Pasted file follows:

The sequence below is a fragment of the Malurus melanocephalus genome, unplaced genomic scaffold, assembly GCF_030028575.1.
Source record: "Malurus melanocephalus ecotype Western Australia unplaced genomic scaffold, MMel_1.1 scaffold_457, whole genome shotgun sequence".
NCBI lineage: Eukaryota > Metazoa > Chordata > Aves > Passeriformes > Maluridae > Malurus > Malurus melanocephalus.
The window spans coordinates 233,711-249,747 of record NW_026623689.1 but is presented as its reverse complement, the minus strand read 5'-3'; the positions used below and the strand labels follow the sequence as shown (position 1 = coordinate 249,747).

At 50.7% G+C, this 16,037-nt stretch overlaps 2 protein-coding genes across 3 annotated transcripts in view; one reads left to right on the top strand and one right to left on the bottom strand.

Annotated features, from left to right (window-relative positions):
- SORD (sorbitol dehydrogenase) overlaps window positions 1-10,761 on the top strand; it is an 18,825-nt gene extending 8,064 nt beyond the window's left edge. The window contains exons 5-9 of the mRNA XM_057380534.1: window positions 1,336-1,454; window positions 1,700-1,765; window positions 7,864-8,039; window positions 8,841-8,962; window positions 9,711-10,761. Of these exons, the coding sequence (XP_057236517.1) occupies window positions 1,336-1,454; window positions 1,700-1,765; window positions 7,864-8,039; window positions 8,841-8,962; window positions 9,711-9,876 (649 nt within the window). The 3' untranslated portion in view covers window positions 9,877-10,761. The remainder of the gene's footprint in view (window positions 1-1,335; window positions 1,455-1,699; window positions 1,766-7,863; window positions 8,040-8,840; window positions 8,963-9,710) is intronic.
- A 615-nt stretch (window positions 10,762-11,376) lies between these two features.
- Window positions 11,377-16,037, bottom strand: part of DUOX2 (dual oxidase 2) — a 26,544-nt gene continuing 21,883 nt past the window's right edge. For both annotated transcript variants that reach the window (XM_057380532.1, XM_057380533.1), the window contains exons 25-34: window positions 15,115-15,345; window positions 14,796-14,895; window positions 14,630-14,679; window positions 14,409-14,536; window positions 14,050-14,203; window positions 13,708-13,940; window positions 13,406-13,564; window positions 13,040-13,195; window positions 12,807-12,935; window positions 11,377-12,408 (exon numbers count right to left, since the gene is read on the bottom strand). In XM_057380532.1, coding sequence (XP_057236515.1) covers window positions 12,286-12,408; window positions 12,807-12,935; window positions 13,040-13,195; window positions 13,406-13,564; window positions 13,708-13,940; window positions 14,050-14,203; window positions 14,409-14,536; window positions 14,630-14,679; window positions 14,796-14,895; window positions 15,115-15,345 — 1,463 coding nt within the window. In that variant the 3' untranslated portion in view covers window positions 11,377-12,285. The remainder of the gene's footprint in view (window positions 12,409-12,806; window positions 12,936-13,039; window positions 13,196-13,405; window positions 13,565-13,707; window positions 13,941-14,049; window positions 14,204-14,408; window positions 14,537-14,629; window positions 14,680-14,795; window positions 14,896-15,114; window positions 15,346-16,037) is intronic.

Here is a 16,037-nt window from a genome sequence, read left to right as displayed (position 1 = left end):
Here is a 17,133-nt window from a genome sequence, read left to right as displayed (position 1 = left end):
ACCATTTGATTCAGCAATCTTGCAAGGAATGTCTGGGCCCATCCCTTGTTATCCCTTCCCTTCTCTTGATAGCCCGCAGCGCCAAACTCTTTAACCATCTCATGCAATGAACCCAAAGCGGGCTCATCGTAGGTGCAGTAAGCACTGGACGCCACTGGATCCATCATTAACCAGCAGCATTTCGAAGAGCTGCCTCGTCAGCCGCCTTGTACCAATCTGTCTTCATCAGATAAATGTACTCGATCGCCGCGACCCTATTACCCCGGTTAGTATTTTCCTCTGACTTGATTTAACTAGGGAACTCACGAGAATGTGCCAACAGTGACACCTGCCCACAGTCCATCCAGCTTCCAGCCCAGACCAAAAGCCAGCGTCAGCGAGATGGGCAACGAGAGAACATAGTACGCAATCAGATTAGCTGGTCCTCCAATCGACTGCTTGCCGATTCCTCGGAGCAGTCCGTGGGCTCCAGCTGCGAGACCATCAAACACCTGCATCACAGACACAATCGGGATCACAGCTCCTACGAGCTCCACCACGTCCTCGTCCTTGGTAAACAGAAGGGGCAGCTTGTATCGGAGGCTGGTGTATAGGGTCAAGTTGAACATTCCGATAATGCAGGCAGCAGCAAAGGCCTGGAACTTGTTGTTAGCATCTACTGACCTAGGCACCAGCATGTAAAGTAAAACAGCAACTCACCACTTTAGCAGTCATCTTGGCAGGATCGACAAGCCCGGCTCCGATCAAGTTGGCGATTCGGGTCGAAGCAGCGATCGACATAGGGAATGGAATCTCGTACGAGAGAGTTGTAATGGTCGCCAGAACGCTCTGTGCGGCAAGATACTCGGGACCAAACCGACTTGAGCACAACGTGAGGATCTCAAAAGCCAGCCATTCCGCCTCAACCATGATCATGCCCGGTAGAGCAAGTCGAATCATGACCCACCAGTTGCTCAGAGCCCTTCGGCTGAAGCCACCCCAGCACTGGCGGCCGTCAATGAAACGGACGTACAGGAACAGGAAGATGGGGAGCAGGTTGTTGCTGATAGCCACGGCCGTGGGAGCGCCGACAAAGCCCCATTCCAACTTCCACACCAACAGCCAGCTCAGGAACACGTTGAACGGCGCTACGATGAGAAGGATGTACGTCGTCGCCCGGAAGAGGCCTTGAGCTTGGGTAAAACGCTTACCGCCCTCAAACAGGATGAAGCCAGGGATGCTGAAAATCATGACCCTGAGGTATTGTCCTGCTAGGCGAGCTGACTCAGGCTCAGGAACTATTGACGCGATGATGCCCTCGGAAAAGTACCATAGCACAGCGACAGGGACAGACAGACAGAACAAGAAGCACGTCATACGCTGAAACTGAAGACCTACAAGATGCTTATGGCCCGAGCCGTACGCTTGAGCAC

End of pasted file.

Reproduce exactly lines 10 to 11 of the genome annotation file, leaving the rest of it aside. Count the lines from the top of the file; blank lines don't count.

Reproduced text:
Here is a 16,037-nt window from a genome sequence, read left to right as displayed (position 1 = left end):
Here is a 17,133-nt window from a genome sequence, read left to right as displayed (position 1 = left end):